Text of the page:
Intelligence suggests also that the Taliban is funding its operations through the heroin trade. Conservative estimates indicate that 93 per cent of the world's heroin and morphine is provided by Taliban-controlled opium operations - yielding an estimated 7,000 tonnes this year - within Afghanistan and along its porous border with Pakistan.

According to ISAF intelligence, some of the drug money is also used to finance internet campaigns in which militant Islamist websites show films of IED attacks on Isaf troops. These are believed to act as recruiting tools for fighters to travel to Afghanistan from countries such as Iraq, Kuwait, Saudi Arabia and Syria, to attack Nato forces.

ISAF, in turn, has launched an intensive web-based counter-propaganda campaign designed to challenge the Taliban's subversive presence on the internet. This campaign includes articles in Arabic and other local dialects on the ISAF website and elsewhere on the web along with multimedia campaigns - including radio broadcasts and leaflet distribution - throughout ISAF regional commands within Afghanistan.

A senior Irish officer is currently deployed to ISAF information co-ordination centre and is involved in counter-propaganda operations. In addition to these measures, ISAF is developing IED-detection devices.

Intelligence gathering and education are central to ISAF's campaign to reduce the current surge in casualties of IEDs.

As part of this effort, two senior Irish officers are working in the operations section of the ISAF's headquarters in Kabul. One of them is tasked with monitoring and updating force protection measures throughout ISAF - with particular emphasis on those contributing nations, such as the US, France and Britain, whose soldiers have been the victims of IED attacks.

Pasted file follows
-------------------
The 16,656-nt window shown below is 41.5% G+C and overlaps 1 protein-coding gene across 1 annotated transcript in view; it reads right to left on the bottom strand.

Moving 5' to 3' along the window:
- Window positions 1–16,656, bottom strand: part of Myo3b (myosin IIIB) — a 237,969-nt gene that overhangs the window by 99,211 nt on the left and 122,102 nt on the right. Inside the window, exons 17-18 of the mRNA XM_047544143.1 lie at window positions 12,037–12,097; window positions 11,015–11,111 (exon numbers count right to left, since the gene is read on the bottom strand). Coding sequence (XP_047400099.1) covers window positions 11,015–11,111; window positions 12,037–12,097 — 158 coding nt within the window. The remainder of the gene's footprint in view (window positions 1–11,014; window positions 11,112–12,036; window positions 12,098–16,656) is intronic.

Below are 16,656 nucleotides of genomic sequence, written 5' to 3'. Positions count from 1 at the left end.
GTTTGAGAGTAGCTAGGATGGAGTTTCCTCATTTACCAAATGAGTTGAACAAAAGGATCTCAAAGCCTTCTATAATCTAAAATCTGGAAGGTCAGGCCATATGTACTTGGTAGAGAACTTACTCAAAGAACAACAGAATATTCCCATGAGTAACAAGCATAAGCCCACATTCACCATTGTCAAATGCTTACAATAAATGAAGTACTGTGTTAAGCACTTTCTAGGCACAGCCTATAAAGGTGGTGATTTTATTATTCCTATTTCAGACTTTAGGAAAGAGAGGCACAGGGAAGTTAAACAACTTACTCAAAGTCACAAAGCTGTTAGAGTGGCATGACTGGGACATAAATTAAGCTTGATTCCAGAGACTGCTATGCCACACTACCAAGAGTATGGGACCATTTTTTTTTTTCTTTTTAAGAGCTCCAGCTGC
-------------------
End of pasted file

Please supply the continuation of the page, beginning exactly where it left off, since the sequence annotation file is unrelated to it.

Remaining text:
As the Taliban intensifies its campaign, it will continue to rely on the revenues generated by the sale of heroin and other drugs in cities such as Dublin.

Nato and EU intelligence staff believe that the type of IEDs being developed and perfected in Afghanistan may eventually be used in terror attacks throughout Europe - particularly within countries that are active participants in the so-called global war on terror.

Dr Tom Clonan is the Irish Times security analyst. He lectures in the School of Media, DIT

http://www.irishtimes.com/newspaper/...715115952.html
 

pardus

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He is there because of what Irish ordnance officers learned during the Troubles and also through Irish peacekeeping activities with Unifil in south Lebanon. Because of this experience, Irish ordnance officers are considered world experts in the development of IED countermeasures.


Umm, what about the Brits? I think they'd know more than anyone about the IRA bombs etc... :uhh: